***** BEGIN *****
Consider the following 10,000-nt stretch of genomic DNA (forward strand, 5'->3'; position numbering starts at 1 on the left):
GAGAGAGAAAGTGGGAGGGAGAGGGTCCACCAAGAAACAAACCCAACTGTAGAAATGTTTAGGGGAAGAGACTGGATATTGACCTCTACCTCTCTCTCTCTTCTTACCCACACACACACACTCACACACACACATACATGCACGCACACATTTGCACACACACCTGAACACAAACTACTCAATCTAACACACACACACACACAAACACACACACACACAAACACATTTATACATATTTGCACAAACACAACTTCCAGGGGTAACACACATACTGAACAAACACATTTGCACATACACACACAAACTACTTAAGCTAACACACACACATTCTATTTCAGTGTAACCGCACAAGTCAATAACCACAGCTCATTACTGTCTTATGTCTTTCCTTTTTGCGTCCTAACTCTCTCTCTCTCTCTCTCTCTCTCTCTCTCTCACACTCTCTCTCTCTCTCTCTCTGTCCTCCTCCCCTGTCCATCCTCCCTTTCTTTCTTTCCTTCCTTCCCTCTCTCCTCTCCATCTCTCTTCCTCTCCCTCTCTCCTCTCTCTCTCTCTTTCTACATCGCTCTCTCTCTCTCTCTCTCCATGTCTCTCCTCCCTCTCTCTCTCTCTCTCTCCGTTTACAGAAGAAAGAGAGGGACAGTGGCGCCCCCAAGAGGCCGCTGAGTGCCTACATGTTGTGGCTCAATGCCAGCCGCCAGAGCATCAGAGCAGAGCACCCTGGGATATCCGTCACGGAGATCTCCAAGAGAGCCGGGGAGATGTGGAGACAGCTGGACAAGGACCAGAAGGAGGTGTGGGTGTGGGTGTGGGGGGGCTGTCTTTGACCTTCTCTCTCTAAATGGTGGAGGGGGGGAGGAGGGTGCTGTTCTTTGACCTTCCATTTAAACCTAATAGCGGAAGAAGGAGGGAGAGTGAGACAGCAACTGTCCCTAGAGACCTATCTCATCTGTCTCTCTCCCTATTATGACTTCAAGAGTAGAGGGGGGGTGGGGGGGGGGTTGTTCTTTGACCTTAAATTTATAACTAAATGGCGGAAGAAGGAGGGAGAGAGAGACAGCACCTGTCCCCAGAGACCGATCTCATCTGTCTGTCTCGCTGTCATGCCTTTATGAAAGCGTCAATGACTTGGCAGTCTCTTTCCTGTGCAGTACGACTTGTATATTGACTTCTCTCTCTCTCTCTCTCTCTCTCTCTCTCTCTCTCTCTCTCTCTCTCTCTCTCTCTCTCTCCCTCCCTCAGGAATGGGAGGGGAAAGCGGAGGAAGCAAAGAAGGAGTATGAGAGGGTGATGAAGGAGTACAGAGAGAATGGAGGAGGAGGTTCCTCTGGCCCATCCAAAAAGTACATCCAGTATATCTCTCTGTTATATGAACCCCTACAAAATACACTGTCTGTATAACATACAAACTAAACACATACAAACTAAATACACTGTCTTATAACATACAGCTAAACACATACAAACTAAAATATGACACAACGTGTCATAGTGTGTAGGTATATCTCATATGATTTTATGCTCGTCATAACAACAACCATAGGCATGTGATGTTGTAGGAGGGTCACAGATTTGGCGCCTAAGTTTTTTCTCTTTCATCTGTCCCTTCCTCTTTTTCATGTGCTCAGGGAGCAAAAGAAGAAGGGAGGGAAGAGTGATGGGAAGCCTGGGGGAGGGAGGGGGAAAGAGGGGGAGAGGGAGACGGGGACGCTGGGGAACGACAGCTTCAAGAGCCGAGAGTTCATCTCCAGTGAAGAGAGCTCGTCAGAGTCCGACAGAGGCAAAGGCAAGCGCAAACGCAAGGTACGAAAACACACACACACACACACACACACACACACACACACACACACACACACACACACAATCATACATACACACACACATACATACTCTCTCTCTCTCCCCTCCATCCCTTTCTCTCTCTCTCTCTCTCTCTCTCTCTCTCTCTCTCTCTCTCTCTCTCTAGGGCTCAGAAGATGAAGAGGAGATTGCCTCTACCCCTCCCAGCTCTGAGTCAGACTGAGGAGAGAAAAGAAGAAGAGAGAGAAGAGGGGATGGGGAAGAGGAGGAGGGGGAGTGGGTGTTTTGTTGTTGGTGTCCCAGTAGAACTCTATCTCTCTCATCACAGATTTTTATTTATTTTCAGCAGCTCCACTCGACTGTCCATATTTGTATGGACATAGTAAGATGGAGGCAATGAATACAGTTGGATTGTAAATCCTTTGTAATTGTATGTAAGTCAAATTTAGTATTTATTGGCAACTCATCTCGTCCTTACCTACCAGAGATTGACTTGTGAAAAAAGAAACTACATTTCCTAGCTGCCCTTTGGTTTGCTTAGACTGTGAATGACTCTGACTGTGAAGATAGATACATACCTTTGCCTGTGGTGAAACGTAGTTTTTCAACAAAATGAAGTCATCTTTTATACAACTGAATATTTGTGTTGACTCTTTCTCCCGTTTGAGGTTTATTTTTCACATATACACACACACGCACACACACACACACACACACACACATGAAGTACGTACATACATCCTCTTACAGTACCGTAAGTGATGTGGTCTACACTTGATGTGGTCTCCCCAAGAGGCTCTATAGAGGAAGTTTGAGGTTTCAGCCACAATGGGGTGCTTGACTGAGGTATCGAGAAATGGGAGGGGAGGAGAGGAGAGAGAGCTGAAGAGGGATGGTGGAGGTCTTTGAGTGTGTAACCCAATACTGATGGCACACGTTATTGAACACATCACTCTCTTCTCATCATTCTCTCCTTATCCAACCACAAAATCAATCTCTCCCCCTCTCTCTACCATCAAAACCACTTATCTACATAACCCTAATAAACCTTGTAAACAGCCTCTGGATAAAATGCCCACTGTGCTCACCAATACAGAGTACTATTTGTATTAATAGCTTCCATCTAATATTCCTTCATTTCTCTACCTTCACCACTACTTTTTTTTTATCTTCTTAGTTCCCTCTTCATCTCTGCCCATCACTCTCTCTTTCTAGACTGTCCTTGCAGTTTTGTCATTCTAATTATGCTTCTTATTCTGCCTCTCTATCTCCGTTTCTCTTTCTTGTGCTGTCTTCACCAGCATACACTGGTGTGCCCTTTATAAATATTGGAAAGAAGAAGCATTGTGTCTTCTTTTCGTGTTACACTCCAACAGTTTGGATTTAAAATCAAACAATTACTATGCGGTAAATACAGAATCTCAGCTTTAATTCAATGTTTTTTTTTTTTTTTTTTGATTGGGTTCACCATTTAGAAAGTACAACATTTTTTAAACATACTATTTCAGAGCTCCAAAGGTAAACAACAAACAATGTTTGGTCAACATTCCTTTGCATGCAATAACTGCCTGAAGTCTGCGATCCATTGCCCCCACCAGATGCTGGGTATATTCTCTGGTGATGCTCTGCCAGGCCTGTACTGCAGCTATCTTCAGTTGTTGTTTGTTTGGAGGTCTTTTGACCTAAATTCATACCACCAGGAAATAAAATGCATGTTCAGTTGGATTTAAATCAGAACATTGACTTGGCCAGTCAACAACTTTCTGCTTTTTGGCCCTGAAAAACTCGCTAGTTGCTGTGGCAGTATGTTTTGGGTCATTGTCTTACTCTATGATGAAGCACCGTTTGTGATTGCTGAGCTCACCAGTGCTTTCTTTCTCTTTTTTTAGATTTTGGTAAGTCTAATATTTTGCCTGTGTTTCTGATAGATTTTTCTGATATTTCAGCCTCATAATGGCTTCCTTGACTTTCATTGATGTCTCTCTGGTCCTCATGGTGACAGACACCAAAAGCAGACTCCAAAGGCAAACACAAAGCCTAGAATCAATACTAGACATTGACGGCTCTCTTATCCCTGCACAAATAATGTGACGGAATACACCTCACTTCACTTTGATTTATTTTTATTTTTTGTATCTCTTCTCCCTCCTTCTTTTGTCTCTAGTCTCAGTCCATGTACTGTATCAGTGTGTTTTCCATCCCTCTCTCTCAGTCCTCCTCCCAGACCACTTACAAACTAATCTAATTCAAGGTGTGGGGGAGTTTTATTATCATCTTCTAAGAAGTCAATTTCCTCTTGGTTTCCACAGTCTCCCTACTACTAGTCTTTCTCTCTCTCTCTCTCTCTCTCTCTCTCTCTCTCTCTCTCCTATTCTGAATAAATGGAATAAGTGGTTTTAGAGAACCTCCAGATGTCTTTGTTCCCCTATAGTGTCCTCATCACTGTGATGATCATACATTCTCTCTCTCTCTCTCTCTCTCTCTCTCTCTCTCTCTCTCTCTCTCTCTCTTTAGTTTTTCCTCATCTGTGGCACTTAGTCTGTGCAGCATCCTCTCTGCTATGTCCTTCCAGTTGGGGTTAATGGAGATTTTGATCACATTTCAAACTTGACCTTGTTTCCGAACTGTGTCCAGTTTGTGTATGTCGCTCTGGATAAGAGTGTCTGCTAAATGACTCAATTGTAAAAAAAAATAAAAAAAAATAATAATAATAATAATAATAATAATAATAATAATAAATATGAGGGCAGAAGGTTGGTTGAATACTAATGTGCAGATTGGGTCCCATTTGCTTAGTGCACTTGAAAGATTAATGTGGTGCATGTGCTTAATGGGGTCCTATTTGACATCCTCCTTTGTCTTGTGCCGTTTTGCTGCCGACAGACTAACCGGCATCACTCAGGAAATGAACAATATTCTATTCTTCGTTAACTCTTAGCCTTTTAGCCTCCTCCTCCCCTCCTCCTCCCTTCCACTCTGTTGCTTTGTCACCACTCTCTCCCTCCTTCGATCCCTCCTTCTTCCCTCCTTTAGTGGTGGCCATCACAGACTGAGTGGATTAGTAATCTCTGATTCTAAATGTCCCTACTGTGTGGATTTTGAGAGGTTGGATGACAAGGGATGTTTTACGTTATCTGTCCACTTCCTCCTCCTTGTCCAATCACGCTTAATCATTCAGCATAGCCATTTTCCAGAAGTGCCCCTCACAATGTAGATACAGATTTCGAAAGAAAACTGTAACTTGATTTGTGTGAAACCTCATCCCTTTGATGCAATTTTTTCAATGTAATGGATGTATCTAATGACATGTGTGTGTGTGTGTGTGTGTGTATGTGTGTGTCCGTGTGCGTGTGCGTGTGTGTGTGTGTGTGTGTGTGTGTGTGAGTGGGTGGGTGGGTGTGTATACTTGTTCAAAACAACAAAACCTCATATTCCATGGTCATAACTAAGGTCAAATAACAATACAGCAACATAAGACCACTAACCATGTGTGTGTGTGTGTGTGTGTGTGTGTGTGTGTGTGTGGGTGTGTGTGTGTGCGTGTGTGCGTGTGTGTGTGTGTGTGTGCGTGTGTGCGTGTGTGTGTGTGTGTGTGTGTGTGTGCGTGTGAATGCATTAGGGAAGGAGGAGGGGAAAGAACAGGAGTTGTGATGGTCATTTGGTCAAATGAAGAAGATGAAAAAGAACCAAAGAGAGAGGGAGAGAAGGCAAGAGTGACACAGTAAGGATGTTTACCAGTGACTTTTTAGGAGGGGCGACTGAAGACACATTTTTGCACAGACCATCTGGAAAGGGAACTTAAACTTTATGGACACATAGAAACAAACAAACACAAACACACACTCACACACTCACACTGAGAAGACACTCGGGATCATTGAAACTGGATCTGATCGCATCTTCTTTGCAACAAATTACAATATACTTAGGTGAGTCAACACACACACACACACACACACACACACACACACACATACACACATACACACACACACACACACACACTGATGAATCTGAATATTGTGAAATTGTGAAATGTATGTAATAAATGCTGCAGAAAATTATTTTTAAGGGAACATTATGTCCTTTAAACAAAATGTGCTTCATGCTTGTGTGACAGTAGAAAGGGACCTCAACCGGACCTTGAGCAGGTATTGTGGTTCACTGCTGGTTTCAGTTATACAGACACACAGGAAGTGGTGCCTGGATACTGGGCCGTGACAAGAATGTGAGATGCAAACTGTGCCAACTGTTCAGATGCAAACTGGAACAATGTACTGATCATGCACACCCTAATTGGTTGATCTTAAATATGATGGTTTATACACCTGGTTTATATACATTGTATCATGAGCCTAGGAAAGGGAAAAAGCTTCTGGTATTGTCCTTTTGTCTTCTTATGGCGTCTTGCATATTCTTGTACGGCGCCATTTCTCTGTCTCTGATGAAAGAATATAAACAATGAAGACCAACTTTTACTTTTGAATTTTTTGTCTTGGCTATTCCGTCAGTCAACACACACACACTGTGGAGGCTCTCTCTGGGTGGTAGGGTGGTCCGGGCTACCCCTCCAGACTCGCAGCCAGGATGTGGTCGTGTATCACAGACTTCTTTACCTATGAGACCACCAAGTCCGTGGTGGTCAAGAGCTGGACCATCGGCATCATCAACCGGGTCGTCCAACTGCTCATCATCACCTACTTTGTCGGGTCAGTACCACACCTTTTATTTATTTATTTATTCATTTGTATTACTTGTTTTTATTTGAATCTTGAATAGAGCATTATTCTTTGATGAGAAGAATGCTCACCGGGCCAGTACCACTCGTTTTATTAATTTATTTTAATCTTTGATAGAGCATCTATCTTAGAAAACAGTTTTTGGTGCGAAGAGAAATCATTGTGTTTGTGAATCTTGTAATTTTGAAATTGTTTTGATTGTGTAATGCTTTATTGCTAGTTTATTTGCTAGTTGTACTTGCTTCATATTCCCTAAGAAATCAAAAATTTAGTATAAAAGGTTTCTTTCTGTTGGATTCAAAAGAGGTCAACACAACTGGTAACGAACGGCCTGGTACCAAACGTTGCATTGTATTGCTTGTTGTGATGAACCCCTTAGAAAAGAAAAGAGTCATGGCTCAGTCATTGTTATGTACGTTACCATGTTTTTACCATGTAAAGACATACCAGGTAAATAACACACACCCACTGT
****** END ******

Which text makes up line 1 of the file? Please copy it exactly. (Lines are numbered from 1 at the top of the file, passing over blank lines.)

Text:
Consider the following 10,000-nt stretch of genomic DNA (forward strand, 5'->3'; position numbering starts at 1 on the left):